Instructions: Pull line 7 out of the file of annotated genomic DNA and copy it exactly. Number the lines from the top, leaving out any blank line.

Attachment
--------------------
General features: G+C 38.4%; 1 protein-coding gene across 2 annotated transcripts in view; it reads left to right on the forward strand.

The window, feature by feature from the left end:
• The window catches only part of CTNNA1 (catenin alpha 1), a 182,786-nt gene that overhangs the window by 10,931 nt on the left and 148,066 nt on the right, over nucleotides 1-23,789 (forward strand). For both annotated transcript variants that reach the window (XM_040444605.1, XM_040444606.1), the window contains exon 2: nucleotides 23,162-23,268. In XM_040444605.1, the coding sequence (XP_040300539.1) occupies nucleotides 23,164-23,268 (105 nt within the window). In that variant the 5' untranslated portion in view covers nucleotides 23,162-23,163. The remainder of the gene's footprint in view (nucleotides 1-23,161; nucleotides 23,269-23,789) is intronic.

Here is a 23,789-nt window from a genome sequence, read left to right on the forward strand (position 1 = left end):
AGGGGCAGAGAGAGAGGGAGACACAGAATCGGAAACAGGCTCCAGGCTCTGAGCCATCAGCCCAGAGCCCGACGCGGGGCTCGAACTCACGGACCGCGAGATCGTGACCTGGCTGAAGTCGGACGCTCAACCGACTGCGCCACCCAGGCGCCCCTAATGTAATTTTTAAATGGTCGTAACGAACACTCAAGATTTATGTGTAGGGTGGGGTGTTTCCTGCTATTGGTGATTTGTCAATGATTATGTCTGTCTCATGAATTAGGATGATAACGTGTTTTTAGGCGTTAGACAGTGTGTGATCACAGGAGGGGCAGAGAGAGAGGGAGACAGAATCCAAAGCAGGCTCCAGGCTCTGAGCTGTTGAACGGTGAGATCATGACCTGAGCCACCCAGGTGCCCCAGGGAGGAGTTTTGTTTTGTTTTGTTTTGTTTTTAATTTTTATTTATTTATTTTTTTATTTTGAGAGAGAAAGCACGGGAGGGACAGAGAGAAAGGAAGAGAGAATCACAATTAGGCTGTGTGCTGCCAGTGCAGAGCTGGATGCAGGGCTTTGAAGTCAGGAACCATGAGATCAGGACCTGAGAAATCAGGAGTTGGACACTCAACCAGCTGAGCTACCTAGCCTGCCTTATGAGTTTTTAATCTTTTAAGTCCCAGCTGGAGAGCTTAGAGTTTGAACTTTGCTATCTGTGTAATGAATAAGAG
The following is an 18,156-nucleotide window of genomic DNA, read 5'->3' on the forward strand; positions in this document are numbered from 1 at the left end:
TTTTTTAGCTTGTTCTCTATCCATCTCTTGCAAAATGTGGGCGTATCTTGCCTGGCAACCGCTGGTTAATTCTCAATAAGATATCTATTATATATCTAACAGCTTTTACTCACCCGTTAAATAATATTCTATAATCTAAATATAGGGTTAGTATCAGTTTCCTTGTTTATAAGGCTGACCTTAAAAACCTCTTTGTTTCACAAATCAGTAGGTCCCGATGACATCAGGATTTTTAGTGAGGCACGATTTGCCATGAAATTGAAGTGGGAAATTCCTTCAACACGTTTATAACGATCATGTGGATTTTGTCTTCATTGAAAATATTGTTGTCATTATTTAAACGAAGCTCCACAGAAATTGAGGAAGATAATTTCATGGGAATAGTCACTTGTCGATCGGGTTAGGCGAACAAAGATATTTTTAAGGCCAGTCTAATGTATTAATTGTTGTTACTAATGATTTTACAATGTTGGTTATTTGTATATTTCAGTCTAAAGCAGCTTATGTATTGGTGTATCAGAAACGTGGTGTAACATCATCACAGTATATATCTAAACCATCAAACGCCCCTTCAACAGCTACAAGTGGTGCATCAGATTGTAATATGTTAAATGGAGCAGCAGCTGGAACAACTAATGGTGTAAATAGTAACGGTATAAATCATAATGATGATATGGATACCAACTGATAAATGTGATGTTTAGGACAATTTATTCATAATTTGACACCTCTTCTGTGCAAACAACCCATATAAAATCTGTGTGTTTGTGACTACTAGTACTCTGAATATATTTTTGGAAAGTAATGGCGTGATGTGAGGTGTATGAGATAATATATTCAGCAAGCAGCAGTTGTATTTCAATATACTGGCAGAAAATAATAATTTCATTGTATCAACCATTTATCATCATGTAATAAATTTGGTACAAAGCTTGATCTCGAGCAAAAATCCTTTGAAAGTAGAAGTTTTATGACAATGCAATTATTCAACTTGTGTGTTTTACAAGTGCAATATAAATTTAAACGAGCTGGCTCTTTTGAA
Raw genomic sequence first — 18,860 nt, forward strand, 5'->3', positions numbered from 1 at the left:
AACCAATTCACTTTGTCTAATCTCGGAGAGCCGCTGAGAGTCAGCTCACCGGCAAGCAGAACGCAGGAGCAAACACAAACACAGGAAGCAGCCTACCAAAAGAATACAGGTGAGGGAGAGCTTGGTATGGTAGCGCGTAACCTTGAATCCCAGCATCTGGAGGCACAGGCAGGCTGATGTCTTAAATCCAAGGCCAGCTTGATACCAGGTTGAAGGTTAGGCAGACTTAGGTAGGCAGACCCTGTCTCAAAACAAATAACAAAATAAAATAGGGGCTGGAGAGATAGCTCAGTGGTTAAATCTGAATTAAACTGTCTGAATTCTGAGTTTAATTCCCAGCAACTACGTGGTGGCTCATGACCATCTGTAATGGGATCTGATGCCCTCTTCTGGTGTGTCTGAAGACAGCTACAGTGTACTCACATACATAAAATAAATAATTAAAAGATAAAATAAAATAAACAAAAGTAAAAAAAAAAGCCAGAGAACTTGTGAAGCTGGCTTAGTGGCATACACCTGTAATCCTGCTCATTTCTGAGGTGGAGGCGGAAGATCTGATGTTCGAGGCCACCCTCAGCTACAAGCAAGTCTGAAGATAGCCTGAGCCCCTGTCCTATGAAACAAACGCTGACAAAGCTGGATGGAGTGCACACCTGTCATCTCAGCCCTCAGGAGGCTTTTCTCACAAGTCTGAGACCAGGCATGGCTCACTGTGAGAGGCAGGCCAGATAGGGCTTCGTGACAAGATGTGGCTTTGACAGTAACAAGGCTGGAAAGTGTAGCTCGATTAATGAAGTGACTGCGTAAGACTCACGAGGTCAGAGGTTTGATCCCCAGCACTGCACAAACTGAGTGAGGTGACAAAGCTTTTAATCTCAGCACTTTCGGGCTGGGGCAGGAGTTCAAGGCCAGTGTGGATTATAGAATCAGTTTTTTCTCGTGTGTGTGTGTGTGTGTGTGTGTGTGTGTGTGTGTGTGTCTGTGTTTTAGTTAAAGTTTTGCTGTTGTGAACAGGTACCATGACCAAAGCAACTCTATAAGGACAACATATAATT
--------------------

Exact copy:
TTTTTTAGCTTGTTCTCTATCCATCTCTTGCAAAATGTGGGCGTATCTTGCCTGGCAACCGCTGGTTAATTCTCAATAAGATATCTATTATATATCTAACAGCTTTTACTCACCCGTTAAATAATATTCTATAATCTAAATATAGGGTTAGTATCAGTTTCCTTGTTTATAAGGCTGACCTTAAAAACCTCTTTGTTTCACAAATCAGTAGGTCCCGATGACATCAGGATTTTTAGTGAGGCACGATTTGCCATGAAATTGAAGTGGGAAATTCCTTCAACACGTTTATAACGATCATGTGGATTTTGTCTTCATTGAAAATATTGTTGTCATTATTTAAACGAAGCTCCACAGAAATTGAGGAAGATAATTTCATGGGAATAGTCACTTGTCGATCGGGTTAGGCGAACAAAGATATTTTTAAGGCCAGTCTAATGTATTAATTGTTGTTACTAATGATTTTACAATGTTGGTTATTTGTATATTTCAGTCTAAAGCAGCTTATGTATTGGTGTATCAGAAACGTGGTGTAACATCATCACAGTATATATCTAAACCATCAAACGCCCCTTCAACAGCTACAAGTGGTGCATCAGATTGTAATATGTTAAATGGAGCAGCAGCTGGAACAACTAATGGTGTAAATAGTAACGGTATAAATCATAATGATGATATGGATACCAACTGATAAATGTGATGTTTAGGACAATTTATTCATAATTTGACACCTCTTCTGTGCAAACAACCCATATAAAATCTGTGTGTTTGTGACTACTAGTACTCTGAATATATTTTTGGAAAGTAATGGCGTGATGTGAGGTGTATGAGATAATATATTCAGCAAGCAGCAGTTGTATTTCAATATACTGGCAGAAAATAATAATTTCATTGTATCAACCATTTATCATCATGTAATAAATTTGGTACAAAGCTTGATCTCGAGCAAAAATCCTTTGAAAGTAGAAGTTTTATGACAATGCAATTATTCAACTTGTGTGTTTTACAAGTGCAATATAAATTTAAACGAGCTGGCTCTTTTGAA